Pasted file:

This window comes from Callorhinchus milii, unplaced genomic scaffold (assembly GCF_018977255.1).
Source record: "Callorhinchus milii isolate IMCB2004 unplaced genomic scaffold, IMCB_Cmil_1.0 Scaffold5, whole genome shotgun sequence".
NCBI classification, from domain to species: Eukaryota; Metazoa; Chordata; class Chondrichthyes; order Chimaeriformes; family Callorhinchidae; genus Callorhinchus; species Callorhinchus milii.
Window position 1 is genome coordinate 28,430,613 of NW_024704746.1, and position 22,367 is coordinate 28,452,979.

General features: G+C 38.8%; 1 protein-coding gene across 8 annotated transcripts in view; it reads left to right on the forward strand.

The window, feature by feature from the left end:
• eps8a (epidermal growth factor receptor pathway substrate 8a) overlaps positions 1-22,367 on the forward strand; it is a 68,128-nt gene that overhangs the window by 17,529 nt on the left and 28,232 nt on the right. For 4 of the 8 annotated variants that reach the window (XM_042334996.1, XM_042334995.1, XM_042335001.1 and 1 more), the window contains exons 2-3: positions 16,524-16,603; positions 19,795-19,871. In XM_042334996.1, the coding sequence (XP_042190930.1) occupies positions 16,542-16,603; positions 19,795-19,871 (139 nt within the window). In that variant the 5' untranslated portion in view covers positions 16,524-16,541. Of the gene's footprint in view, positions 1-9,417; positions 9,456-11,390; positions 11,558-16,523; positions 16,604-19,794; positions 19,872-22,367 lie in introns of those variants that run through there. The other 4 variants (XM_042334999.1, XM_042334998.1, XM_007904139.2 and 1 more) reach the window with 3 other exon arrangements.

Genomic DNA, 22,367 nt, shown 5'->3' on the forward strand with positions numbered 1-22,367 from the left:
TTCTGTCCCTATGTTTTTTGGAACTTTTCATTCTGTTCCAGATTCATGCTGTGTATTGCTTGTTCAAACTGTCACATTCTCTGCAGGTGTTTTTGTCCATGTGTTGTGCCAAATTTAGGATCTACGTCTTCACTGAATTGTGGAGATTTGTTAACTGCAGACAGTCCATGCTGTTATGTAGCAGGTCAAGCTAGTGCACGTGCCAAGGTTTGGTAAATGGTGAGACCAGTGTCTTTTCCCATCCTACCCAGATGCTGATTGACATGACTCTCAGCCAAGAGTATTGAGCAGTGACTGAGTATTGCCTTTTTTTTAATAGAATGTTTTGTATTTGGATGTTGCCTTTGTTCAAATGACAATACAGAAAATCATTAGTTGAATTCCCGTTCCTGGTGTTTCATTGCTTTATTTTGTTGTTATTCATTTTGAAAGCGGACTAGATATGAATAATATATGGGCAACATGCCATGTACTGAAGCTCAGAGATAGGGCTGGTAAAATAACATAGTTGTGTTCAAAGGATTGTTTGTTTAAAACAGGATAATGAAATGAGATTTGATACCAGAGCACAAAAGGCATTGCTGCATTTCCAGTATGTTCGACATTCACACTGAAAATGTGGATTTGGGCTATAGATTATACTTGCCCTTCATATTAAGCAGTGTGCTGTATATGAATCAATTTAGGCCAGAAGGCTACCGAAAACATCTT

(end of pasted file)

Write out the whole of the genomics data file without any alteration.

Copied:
This window comes from Callorhinchus milii, unplaced genomic scaffold (assembly GCF_018977255.1).
Source record: "Callorhinchus milii isolate IMCB2004 unplaced genomic scaffold, IMCB_Cmil_1.0 Scaffold5, whole genome shotgun sequence".
NCBI classification, from domain to species: Eukaryota; Metazoa; Chordata; class Chondrichthyes; order Chimaeriformes; family Callorhinchidae; genus Callorhinchus; species Callorhinchus milii.
Window position 1 is genome coordinate 28,430,613 of NW_024704746.1, and position 22,367 is coordinate 28,452,979.

General features: G+C 38.8%; 1 protein-coding gene across 8 annotated transcripts in view; it reads left to right on the forward strand.

The window, feature by feature from the left end:
• eps8a (epidermal growth factor receptor pathway substrate 8a) overlaps positions 1-22,367 on the forward strand; it is a 68,128-nt gene that overhangs the window by 17,529 nt on the left and 28,232 nt on the right. For 4 of the 8 annotated variants that reach the window (XM_042334996.1, XM_042334995.1, XM_042335001.1 and 1 more), the window contains exons 2-3: positions 16,524-16,603; positions 19,795-19,871. In XM_042334996.1, the coding sequence (XP_042190930.1) occupies positions 16,542-16,603; positions 19,795-19,871 (139 nt within the window). In that variant the 5' untranslated portion in view covers positions 16,524-16,541. Of the gene's footprint in view, positions 1-9,417; positions 9,456-11,390; positions 11,558-16,523; positions 16,604-19,794; positions 19,872-22,367 lie in introns of those variants that run through there. The other 4 variants (XM_042334999.1, XM_042334998.1, XM_007904139.2 and 1 more) reach the window with 3 other exon arrangements.

Genomic DNA, 22,367 nt, shown 5'->3' on the forward strand with positions numbered 1-22,367 from the left:
TTCTGTCCCTATGTTTTTTGGAACTTTTCATTCTGTTCCAGATTCATGCTGTGTATTGCTTGTTCAAACTGTCACATTCTCTGCAGGTGTTTTTGTCCATGTGTTGTGCCAAATTTAGGATCTACGTCTTCACTGAATTGTGGAGATTTGTTAACTGCAGACAGTCCATGCTGTTATGTAGCAGGTCAAGCTAGTGCACGTGCCAAGGTTTGGTAAATGGTGAGACCAGTGTCTTTTCCCATCCTACCCAGATGCTGATTGACATGACTCTCAGCCAAGAGTATTGAGCAGTGACTGAGTATTGCCTTTTTTTTAATAGAATGTTTTGTATTTGGATGTTGCCTTTGTTCAAATGACAATACAGAAAATCATTAGTTGAATTCCCGTTCCTGGTGTTTCATTGCTTTATTTTGTTGTTATTCATTTTGAAAGCGGACTAGATATGAATAATATATGGGCAACATGCCATGTACTGAAGCTCAGAGATAGGGCTGGTAAAATAACATAGTTGTGTTCAAAGGATTGTTTGTTTAAAACAGGATAATGAAATGAGATTTGATACCAGAGCACAAAAGGCATTGCTGCATTTCCAGTATGTTCGACATTCACACTGAAAATGTGGATTTGGGCTATAGATTATACTTGCCCTTCATATTAAGCAGTGTGCTGTATATGAATCAATTTAGGCCAGAAGGCTACCGAAAACATCTT